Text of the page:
Gold mineralization at Asimotrypes, Mount Pangeon, Greece, occurs within amphibolite facies rocks of the Southern Rhodope Core Complex, one of the largest metamorphic core complexes in the world. Exhumation of the complex resulted from middle Eocene to middle Miocene northeast-southwest–oriented extension in the northern Aegean and was controlled by the Kerdylion detachment zone. Host rocks are mylonitic, impure dolomite marbles of marine provenance (δ13C = 1.9 – 2.9‰), which are intercalated with paramica schists, and amphibolites, and intruded by early Miocene syntectonic granitoids. In the Asimotrypes area, metamorphic rocks and granitoids exhibit flat mylonite-type ductile fabrics with consistent top-to-the-southwest sense of shear, as does the entire Complex.
Two mineralogically similar and spatially coincident gold mineralization styles, with a supergene overprint, exist: (1) strata-bound replacement bodies that contain up to 17 ppm gold, concentrated at and controlled by the intersections of several hydrothermally altered top-to-the-southwest marble mylonites, with crosscutting northwest-southeast to east-west–trending high-angle brittle normal faults and fractures, and (2) structurally controlled quartz veins, pods, and lenses with 4 to 13 ppm gold, which occur along the northwest-oriented subvertical brittle structures; the latter crosscut the ductile shear foliation of the host rocks, together with the granitoids, and dip steeply to the southwest. Gold-bearing replacement bodies typically occur as discordant wide halo adjacent to the centrally located brittle structures. Ductile top-to-the-southwest shear zones and cross-cutting brittle structures are considered contemporaneous within the regional extensional deformation and exhumation history of the core complex host rocks. The distribution of gold mineralization is related to the geometry of the brittle structures, strongly suggesting that faults acted as major fluid feeder conduits during gold mineralization.
Hydrothermal alteration associated with the auriferous bodies and veins, overprinting the metamorphic rocks at Asimotrypes, consists of quartz, muscovite (sericite), chlorite, calcite (dedolomite), and sulfide minerals (locally, as much as 35 vol %). Gangue quartz occurs as (1) peripheral banded quartz with mylonitic texture, (2) dominant gold-bearing jasperoidal quartz, and (3) late, fine drusy quartz. The gold assemblage consists of arsenopyrite (41.7–43 wt % As; electron microprobe analyses) and arsenian pyrite encompassed by jasperoidal quartz; chalcopyrite, galena, tetrahedrite-tennantite, and sphalerite are trace phases. Secondary ion mass spectrometry (SIMS) spot analyses revealed that gold in replacement ore is submicroscopic and occurs in arsenopyrite and arsenian pyrite (As = 0.01–3.8 wt %), ranging from 0.5 to 29 ppm (mean = 11.6 ppm), and 0.14 to 11 ppm (mean = 2.3 ppm), respectively. Supergene overprint includes colloidal goethite + hematite containing native gold grains (size range, 20–40 μm) and lesser covellite, malachite, cerrussite, and chrysocolla. SIMS analysis also shows a primary, inhomogeneous distribution pattern for gold that appears to mimic finely banded growth twinning lamellae or growth zones. The form of the vein-related gold is unknown.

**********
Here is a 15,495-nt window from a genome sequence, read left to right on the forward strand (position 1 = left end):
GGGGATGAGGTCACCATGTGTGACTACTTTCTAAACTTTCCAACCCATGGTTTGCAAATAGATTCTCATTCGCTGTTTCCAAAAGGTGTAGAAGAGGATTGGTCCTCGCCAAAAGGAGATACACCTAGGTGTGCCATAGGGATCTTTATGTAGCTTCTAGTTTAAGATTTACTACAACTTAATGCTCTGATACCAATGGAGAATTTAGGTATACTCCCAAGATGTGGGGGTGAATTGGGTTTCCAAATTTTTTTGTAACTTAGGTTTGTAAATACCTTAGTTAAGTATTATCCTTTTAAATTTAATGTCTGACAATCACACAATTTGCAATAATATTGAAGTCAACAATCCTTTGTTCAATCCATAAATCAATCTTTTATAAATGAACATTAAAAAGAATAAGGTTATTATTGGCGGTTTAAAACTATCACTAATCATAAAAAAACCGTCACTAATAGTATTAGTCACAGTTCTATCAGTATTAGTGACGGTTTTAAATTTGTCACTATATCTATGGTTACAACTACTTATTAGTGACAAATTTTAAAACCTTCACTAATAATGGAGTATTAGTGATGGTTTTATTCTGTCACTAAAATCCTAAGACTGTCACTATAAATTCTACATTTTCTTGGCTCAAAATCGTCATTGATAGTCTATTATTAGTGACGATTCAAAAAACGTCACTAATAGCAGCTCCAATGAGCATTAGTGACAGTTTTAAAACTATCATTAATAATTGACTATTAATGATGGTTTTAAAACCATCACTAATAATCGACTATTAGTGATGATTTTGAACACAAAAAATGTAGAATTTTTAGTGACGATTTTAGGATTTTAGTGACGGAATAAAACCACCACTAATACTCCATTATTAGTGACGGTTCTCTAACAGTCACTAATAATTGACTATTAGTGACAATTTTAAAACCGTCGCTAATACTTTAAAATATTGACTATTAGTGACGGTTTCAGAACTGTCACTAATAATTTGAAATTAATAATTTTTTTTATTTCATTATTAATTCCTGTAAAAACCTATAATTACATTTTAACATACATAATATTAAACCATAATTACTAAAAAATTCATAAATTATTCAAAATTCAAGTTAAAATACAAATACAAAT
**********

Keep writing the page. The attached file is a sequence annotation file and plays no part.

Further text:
Fluid inclusions trapped during gold mineralization are low to medium salinity (<10 wt % NaCl equiv), aqueous-carbonic H2O-CO2-NaCl inclusions with highly variable carbonic to aqueous contents and naturally decrepitated or reequilibrated inclusions, interpreted to represent decompression by concurrent exhumation of the Southern Rhodope Core Complex. Trail-bound aqueous H2O-NaCl inclusions are interpreted as a late extensional brittle deformation-related hydrothermal event unrelated to gold-bearing sulfide precipitation. Trapping temperatures of the H2O-CO2-NaCl inclusions and oxygen isotope equilibrium temperatures between quartz and muscovite (sericite) indicate formation of gold-bearing arsenopyrite, arsenian pyrite, and quartz bodies at ~270°C, with pressures of 1,800 to 2,000 bars corresponding to depths between 6 and 9 km under lithostatic load.
Measured hydrogen and calculated oxygen isotope compositions of the aqueous-carbonic mineralizing fluids (δDwater = −125 to −105‰, δ18Owater = 11.9 to 13.7 ‰ at 250°C, and 13.9 and 15.7 ‰ at 300°C) indicate an evolved meteoric origin. Water/rock calculations indicate these values could derive from heated meteoric water that had undergone isotope exchange during circulation through marbles at low water/rock ratio. Gold-associated sulfide minerals have δ34S values between 2.2 and 3.1 per mil, interpreted as leaching of the core complex Paleozoic marine metasedimentary (marble), and interlayered mafic metavolcanic (amphibolites) and Miocene granitic rocks through fluid/rock interaction. Gold was probably precipitated from an H2S-rich fluid when the host sulfide minerals were stabilized by pyritization of marble wall rock. Asimotrypes gold mineralization is interpreted as postmetamorphic and postmagmatic, and linked to late stages of exhumation of the Complex by middle Eocene to middle Miocene extension in the northern Aegean. The location and shape of gold orebodies are controlled by interactive ductile-then-brittle deformation, fluid flow and fluid-marble interaction processes. High paleogeothermal gradients associated with extension may have driven the dominantly meteoric fluid circulation downward within the exhuming Complex. Asimotrypes may represent a potential new gold mineralization style for the Rhodope region.